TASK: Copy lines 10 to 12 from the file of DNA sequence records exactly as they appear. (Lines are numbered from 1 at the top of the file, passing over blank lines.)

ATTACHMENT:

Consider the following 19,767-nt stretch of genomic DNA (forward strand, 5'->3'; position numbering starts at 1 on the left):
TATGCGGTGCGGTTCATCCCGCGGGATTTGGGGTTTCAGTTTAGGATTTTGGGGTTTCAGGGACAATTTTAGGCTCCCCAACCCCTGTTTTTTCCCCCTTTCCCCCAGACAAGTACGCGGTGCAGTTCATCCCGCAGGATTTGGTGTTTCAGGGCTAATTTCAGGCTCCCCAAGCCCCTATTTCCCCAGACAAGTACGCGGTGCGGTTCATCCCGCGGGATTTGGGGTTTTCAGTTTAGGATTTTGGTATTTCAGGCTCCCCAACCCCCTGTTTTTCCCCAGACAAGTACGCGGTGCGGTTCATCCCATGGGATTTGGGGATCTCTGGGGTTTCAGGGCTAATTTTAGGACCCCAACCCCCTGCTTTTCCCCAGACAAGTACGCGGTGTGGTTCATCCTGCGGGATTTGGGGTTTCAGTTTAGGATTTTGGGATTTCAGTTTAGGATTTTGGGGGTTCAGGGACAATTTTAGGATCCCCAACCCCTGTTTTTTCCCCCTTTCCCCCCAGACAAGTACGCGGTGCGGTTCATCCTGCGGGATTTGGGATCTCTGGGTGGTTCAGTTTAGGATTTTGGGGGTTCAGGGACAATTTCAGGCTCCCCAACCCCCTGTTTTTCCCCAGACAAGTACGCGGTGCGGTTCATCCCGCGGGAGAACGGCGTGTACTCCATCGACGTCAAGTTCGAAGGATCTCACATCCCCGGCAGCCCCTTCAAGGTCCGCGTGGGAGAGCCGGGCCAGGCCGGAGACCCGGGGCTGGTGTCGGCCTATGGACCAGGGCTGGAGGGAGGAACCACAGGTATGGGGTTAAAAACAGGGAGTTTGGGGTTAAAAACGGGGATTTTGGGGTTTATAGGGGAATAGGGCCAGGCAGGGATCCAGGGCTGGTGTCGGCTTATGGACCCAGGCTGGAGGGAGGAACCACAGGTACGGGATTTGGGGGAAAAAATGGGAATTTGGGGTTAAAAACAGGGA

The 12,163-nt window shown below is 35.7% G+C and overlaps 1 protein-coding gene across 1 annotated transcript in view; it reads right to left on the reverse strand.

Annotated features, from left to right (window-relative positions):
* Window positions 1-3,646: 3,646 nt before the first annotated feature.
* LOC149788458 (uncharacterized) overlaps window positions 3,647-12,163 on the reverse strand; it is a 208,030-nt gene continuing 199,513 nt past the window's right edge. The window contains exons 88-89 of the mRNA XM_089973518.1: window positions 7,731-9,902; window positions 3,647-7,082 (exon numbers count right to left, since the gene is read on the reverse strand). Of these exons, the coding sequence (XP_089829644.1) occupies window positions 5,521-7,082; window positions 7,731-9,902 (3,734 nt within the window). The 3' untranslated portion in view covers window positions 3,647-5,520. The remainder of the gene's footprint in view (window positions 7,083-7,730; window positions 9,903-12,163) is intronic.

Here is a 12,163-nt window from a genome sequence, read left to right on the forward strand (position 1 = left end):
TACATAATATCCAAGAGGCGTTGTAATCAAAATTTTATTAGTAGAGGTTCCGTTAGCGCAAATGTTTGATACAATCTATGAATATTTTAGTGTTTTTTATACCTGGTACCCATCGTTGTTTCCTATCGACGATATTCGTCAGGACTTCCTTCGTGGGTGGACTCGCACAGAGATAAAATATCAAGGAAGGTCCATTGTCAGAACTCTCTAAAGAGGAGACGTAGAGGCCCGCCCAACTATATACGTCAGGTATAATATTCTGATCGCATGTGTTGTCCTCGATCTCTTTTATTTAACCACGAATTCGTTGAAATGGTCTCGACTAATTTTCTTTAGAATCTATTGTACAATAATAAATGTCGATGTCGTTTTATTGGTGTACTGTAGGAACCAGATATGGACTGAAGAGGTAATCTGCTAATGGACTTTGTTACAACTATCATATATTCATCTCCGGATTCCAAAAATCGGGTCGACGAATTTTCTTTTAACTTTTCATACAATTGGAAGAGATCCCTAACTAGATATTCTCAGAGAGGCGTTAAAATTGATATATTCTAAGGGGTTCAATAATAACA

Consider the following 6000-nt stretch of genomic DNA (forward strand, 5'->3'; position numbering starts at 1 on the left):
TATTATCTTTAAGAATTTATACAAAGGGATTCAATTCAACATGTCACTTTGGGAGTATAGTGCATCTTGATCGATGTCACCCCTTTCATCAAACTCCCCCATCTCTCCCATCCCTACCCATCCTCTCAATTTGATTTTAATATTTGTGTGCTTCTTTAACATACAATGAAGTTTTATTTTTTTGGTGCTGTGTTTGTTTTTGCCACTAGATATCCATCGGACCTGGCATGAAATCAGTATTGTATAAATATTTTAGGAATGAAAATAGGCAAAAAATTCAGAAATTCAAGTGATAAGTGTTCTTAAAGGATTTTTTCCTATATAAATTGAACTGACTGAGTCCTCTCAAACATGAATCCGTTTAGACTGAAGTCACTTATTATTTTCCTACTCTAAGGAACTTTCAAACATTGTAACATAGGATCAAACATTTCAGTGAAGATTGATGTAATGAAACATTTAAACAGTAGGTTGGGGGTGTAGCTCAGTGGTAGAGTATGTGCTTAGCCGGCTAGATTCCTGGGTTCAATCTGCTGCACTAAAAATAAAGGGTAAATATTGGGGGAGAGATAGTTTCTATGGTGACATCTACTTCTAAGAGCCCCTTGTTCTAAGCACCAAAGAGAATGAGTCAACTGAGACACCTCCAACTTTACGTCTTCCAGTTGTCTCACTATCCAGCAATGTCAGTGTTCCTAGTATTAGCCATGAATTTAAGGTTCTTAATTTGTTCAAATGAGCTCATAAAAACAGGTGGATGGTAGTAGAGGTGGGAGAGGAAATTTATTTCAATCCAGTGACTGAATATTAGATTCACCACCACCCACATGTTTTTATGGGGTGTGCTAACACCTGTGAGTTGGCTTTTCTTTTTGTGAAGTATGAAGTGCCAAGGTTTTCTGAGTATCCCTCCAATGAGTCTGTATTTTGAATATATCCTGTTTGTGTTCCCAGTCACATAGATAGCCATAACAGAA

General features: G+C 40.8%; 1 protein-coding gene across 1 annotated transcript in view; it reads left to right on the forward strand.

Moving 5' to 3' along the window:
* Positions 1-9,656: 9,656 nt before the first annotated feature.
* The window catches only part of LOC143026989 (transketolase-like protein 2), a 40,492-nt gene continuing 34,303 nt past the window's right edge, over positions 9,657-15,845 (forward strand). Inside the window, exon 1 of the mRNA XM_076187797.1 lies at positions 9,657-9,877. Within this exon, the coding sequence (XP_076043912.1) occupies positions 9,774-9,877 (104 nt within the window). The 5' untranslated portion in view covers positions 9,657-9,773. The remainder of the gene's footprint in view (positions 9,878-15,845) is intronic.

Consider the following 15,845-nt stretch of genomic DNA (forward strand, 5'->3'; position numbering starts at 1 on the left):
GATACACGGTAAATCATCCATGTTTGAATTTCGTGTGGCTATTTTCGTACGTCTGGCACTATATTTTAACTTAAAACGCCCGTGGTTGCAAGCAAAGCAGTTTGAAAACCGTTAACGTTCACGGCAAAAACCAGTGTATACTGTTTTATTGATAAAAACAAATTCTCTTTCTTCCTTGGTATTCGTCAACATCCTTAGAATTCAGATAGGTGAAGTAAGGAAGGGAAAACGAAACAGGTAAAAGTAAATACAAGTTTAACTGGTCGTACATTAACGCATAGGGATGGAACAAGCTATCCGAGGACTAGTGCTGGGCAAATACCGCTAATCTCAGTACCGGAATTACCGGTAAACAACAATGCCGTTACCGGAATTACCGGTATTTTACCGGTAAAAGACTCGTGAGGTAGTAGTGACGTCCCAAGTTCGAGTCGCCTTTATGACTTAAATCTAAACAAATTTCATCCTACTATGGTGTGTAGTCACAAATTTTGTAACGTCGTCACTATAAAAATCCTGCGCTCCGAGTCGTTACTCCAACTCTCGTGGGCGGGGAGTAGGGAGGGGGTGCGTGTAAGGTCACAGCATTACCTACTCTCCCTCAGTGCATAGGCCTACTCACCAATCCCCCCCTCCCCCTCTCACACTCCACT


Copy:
TATTATCTTTAAGAATTTATACAAAGGGATTCAATTCAACATGTCACTTTGGGAGTATAGTGCATCTTGATCGATGTCACCCCTTTCATCAAACTCCCCCATCTCTCCCATCCCTACCCATCCTCTCAATTTGATTTTAATATTTGTGTGCTTCTTTAACATACAATGAAGTTTTATTTTTTTGGTGCTGTGTTTGTTTTTGCCACTAGATATCCATCGGACCTGGCATGAAATCAGTATTGTATAAATATTTTAGGAATGAAAATAGGCAAAAAATTCAGAAATTCAAGTGATAAGTGTTCTTAAAGGATTTTTTCCTATATAAATTGAACTGACTGAGTCCTCTCAAACATGAATCCGTTTAGACTGAAGTCACTTATTATTTTCCTACTCTAAGGAACTTTCAAACATTGTAACATAGGATCAAACATTTCAGTGAAGATTGATGTAATGAAACATTTAAACAGTAGGTTGGGGGTGTAGCTCAGTGGTAGAGTATGTGCTTAGCCGGCTAGATTCCTGGGTTCAATCTGCTGCACTAAAAATAAAGGGTAAATATTGGGGGAGAGATAGTTTCTATGGTGACATCTACTTCTAAGAGCCCCTTGTTCTAAGCACCAAAGAGAATGAGTCAACTGAGACACCTCCAACTTTACGTCTTCCAGTTGTCTCACTATCCAGCAATGTCAGTGTTCCTAGTATTAGCCATGAATTTAAGGTTCTTAATTTGTTCAAATGAGCTCATAAAAACAGGTGGATGGTAGTAGAGGTGGGAGAGGAAATTTATTTCAATCCAGTGACTGAATATTAGATTCACCACCACCCACATGTTTTTATGGGGTGTGCTAACACCTGTGAGTTGGCTTTTCTTTTTGTGAAGTATGAAGTGCCAAGGTTTTCTGAGTATCCCTCCAATGAGTCTGTATTTTGAATATATCCTGTTTGTGTTCCCAGTCACATAGATAGCCATAACAGAA

General features: G+C 40.8%; 1 protein-coding gene across 1 annotated transcript in view; it reads left to right on the forward strand.

Moving 5' to 3' along the window: